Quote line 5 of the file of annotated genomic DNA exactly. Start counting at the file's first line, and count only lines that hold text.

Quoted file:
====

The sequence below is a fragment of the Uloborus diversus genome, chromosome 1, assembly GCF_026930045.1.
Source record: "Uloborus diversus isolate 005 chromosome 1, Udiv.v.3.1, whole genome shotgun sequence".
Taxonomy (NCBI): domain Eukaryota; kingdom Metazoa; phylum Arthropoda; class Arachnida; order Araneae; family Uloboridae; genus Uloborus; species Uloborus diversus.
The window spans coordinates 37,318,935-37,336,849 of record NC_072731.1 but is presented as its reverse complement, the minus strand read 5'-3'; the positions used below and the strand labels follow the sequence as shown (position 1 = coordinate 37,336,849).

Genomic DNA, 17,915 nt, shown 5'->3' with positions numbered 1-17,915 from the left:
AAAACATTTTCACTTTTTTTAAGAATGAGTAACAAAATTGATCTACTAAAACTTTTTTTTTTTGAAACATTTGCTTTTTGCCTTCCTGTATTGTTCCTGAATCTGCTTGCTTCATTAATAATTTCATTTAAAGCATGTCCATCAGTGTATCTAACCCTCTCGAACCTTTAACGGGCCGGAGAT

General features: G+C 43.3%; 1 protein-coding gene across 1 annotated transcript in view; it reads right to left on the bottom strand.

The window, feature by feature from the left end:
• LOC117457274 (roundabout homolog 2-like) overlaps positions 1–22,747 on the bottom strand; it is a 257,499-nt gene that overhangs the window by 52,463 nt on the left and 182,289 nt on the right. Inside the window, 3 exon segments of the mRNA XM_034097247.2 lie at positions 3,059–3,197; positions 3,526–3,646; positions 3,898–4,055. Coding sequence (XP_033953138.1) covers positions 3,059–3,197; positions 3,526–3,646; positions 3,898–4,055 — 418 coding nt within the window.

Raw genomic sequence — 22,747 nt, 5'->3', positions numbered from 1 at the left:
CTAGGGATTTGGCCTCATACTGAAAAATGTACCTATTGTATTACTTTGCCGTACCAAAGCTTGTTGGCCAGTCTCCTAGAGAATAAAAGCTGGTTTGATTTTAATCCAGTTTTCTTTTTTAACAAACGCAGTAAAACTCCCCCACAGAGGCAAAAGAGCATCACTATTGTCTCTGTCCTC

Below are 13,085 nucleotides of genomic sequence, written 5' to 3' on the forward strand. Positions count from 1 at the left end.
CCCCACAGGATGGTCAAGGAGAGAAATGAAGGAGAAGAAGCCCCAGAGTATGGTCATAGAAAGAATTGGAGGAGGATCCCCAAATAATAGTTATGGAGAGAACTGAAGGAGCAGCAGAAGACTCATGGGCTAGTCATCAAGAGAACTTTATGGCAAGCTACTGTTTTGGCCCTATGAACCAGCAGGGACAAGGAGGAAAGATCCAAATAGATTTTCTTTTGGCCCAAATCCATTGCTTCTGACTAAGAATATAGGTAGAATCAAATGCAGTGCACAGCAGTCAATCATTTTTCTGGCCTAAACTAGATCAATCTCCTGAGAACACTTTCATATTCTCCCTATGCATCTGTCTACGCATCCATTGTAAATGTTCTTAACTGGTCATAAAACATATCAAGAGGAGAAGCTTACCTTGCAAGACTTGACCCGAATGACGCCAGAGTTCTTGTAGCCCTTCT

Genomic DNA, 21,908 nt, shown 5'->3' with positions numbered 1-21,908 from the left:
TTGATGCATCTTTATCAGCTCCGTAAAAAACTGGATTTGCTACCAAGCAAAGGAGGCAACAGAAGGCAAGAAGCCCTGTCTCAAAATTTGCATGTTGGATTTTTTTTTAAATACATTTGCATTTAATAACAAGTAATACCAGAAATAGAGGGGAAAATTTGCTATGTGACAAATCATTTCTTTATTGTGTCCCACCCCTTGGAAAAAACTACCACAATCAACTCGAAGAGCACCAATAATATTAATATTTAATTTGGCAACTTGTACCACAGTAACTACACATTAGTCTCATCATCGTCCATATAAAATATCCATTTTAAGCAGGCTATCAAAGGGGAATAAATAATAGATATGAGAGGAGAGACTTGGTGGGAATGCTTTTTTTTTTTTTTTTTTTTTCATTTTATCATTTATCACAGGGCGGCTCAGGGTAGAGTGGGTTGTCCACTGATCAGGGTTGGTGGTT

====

Genomic DNA, 17,915 nt, shown 5'->3' with positions numbered 1-17,915 from the left: